Process of Collecting Dust on the Surface of the Filter Media and Some General Mathematical Relationships


For illustration purposes, process air contains both dust particles and gaseous air. The goal is to stop dust particles at the incoming surface of the filter media while the air molecules are able to travel through the existing pores or openings in the filter media. In Figure 4-1, a one square foot area of filter media is represented with varying size of holes / openings. The dust particles collect around and in the openings of the filter media to form a dust cake which is helpful in raising the filtration efficiency of the collector. A fan provides the energy to either pull or push the air through the existing media openings. To help further explain this phenomenon, there are some mathematical relationships among the following variable which include static and velocity pressure, area of openings, volumetric flow rate, air velocity, density of air, temperature, and the gas constant for air.

Figure 4-1


Description of Mathmatical Variables

Static pressure (SP) is defined as either a positive or negative pressure that is applied to surfaces which cause the surface to either expand or contract. For example, in a positive pressurized container such as an inflated balloon, the internal pressure keeps the balloon inflated since the internal static pressure is greater than the atmospheric pressure outside. The unit of pressure is usually indicated in inches of water gage ("WG"). For example, 27.68 inches of water equals 1#/in2 (pounds per inch square or psi).

SP as used in dust collection most often refers to the resistance in a duct system to a given volume of air. Air has weight mass. When you move something with weight and mass through duct work, SP is the energy required or resistance that must be overcome.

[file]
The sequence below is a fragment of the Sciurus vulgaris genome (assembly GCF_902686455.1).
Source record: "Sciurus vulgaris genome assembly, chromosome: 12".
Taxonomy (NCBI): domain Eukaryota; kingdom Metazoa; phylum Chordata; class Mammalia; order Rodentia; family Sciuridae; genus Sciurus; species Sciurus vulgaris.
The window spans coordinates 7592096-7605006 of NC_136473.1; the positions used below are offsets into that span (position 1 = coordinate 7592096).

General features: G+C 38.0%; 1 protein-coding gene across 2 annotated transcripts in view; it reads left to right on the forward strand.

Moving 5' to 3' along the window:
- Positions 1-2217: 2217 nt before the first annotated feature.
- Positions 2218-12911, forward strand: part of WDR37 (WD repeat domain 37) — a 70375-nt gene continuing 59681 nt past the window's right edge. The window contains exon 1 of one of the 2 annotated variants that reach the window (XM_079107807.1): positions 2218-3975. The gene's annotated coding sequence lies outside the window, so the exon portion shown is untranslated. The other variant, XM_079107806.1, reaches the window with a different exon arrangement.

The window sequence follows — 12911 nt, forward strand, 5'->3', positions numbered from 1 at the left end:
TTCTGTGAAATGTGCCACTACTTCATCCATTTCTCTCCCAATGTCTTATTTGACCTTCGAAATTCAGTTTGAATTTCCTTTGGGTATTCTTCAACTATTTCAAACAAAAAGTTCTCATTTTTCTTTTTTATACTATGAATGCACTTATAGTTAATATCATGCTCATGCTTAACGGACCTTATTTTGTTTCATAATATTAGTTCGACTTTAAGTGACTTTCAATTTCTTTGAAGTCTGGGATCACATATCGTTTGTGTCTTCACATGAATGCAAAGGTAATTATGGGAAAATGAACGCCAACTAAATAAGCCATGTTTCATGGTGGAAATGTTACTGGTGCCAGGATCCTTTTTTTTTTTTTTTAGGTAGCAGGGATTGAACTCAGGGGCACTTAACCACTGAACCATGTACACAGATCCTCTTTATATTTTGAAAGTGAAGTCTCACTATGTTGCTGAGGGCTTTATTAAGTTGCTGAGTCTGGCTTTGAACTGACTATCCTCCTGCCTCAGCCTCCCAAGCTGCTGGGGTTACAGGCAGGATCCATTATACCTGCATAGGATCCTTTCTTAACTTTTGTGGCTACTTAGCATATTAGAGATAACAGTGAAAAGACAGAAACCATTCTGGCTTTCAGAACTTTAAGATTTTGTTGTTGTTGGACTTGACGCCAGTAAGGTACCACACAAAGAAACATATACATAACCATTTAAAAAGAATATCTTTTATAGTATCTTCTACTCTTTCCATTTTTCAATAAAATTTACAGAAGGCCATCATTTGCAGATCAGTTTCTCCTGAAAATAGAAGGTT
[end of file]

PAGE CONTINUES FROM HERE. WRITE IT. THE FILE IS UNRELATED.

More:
Velocity pressure (UP) is defined from the kinetic energy equation and is the pressure that is needed to make a change in velocity of the gaseous air molecules.

Velocity (V) is defined as a vector quantity and is the rate of speed of matter which is usually expressed in feet per minute or feet per second.

The density (p) (Greek letter Rho) of air is defined as its mass per unit volume. When using the pound mass ("lbm") unit system, the density of air (p) is expressed as lbm per cubic foot. By using the perfect gas equation (see Example 4.1) which relates pressure, density, and temperature, and the gas constant for air, the air density can be calculated to be .075 lbm per cubic foot at a standard temperature of 70oF, zero water content, and at a standard atmospheric pressure of 14.7 pounds per square inch absolute.



Figure4-2
Example 4.1 Calculate the air density at standard conditions (STP) of 70o Fahrenheit and 14.7 PSIA pressure absolute.

This is a large image and will take a little time to load.